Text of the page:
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Historically, silk, which has been held in high regard and considered a luxury fabric, has held an important place in the wardrobes of both royal families and the general public for centuries. While it is often promoted as a completely natural and luxurious fabric, the fact that a material comes from nature and is positioned as high-priced does not necessarily mean it is good for the planet. As our awareness of ethical and sustainable fashion grows, it becomes inevitable to question the practices behind the materials we are accustomed to and to generate new alternatives. As the fashion industry undergoes a transformation shaped by increasing awareness of the environmental and ethical impacts of our choices, innovative, sustainable, and ethical alternatives to traditional materials are emerging every day. One of these alternatives is vegan silk.
Beyond Shine: Exploring the Backside of Luxury Fabric
Traditional silk production involves the use of silk worms, especially the Bombyx mori species, to create a fine and shiny fabric. Silk worms spin cocoons from a protein called fibroin produced in their salivary glands. This process is actually the cocoon-spinning phase that silk worm larvae create as a protective casing for their pupal stage. Silk, on the other hand, is the fiber that silk worms weave to make these cocoons, and in the silk industry, these cocoons are typically boiled or filled with gas to make it easier to extract the silk thread as a whole, which kills the pupae. This live boiling process is often used in the silk industry because it allows delicate silk to be produced. It is estimated that about 6,600 silk worms are needed to produce just one kilogram of silk.
Silk worms are raised in controlled environments and undergo a series of processing steps. They are kept alive for much shorter periods than their natural lifespan, confined to limited spaces, and raised solely for silk production. In nature, silk worms emerge from their cocoons as moths, but in the silk industry, they are prevented from doing so to preserve the length of the silk fibers.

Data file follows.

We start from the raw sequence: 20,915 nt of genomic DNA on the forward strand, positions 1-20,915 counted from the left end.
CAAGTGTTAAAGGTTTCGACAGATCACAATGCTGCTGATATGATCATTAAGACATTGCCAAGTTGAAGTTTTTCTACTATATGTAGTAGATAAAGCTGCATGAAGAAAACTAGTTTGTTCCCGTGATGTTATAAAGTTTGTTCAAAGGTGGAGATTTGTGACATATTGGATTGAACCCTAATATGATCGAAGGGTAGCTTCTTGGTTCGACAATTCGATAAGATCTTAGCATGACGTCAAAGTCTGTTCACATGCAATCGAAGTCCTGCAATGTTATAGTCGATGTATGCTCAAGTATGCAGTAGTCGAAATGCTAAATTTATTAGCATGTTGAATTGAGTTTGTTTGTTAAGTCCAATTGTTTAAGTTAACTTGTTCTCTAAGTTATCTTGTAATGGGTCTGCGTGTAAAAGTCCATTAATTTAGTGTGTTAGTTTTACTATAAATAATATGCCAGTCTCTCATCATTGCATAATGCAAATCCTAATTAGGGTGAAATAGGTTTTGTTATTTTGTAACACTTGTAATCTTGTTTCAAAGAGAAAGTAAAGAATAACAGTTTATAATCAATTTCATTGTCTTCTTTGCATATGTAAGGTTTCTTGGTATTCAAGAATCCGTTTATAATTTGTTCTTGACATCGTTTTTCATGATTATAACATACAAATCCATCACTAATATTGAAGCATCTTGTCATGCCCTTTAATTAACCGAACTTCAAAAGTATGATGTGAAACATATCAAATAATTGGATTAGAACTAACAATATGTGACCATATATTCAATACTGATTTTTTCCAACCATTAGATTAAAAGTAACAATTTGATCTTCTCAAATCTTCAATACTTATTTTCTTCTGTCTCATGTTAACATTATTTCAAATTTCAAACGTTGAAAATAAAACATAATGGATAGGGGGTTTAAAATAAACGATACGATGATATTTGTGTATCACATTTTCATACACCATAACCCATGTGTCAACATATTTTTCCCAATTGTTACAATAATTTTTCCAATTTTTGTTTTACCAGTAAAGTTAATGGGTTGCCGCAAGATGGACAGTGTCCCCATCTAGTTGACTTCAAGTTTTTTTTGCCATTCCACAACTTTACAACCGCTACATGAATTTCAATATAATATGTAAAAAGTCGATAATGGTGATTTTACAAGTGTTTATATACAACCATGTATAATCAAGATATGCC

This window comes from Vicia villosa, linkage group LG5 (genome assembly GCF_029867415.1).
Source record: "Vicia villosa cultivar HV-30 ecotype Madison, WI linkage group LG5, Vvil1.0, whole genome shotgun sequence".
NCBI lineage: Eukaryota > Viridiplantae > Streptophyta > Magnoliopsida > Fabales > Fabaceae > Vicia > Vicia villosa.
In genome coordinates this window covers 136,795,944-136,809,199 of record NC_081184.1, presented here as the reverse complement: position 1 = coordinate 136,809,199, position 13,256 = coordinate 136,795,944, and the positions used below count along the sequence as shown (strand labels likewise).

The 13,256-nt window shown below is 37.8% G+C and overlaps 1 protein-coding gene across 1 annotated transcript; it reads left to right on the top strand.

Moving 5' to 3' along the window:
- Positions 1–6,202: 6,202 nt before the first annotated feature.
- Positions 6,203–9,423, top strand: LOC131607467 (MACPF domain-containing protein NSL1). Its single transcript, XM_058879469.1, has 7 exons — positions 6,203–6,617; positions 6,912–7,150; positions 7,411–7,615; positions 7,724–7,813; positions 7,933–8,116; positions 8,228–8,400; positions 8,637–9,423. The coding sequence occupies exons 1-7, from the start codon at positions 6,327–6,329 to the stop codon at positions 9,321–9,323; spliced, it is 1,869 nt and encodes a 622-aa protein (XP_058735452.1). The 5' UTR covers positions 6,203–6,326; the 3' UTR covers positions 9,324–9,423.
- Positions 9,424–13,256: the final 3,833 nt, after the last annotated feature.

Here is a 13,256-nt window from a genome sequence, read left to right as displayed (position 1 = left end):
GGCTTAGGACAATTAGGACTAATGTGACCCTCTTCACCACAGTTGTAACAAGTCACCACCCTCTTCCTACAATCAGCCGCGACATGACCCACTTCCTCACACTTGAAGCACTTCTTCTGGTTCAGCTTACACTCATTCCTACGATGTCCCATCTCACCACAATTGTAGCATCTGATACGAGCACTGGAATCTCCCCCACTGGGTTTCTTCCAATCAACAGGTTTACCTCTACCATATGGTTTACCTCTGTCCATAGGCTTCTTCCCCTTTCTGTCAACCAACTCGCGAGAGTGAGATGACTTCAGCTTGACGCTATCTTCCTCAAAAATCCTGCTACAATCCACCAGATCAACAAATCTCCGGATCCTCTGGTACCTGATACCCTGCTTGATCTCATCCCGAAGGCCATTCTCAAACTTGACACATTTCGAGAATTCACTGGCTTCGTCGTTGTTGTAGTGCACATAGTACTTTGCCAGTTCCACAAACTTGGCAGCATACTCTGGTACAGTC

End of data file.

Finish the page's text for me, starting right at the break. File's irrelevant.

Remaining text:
The silk industry not only contributes to animal exploitation but also requires significant resource consumption, including high water and energy usage, as an environmental impact. Additionally, intensive chemical processes involved in silk production such as dyeing and finishing lead to water pollution and soil degradation. Despite the silk industry long portraying silk as a natural and environmentally friendly choice, studies have shown that silk actually causes much more freshwater pollution compared to cotton. The 2017 Pulse of the Fashion Industry Report by Boston Consulting Group also ranked silk second on the list of materials with the highest impact, following cow leather, another animal-based material.
Vegan Silk: An Ethical and Sustainable Choice for Conscious Fashion
Often, brands position polyester materials as vegan silk alternatives, leading customers to believe they are purchasing an ethically sourced product. However, polyester fabrics, which are petroleum-based, are environmentally harmful alternatives.
As the fashion industry moves toward more ethical and sustainable practices, eco-friendly alternatives to traditional silk have emerged. Ethical silk, also known as plant-based silk or Cupro fabric, is one of these alternatives.
Vegan silk fabrics can be made from various materials: cotton waste (regenerated cellulose fiber), pineapple, banana, soybean, eucalyptus, nettles, pine, and more. These plant-based vegan silk options are biodegradable, meaning they naturally break down in the environment over time without harming it.
In contrast to traditional silk farming, which requires significant amounts of water and energy, vegan silk production is more resource-efficient. The process often involves organic farming practices that reduce the need for synthetic chemicals and water. Vegan silk is typically produced using natural dyes and fewer chemicals, preserving water resources and soil quality.
Vegan silk is both ethical, as it does not involve exploitation, and has a significantly lower ecological footprint. It is hypoallergenic, breathable, soft, and has a flowing texture. It is highly resistant to wear and is lightweight.
Cupro is made from cotton linters, a waste product of cotton production. While it is a byproduct of cotton processing, Cupro allows for the production of sustainable fibers. This lightweight and breathable fabric is considered an alternative to vegan silk, and it generates much less wastewater compared to cotton production. Cupro's motivation is to reduce the waste generated by the cotton industry, thus promoting environmental responsibility and paving the way for a circular economy.
Third-party laboratory tests conducted by Innovhub have shown that Cupro is biodegradable at the end of its lifespan. In just two months, it loses half of its original weight when buried in soil. Furthermore, it reduces the need for high-chemical processes during dyeing due to its ease of coloring. It rapidly absorbs and wicks away moisture from the skin. This fabric is highly versatile and easy to care for; it can be machine-washed with cold water and ironed. It also requires less detergent and water for cleaning, leaving fewer detergent residues compared to cotton and many other fibers, thus posing no threat to health.
While exploring the darker side of silk, it is possible to discover vegan silk as a promising beacon of light. Similar to plant-based leather, this innovative alternative demonstrates the potential to transform fashion with an ethical, cruelty-free, and environmentally conscious approach, allowing us to enjoy the elegance of silk without compromising our principles or the health of our planet.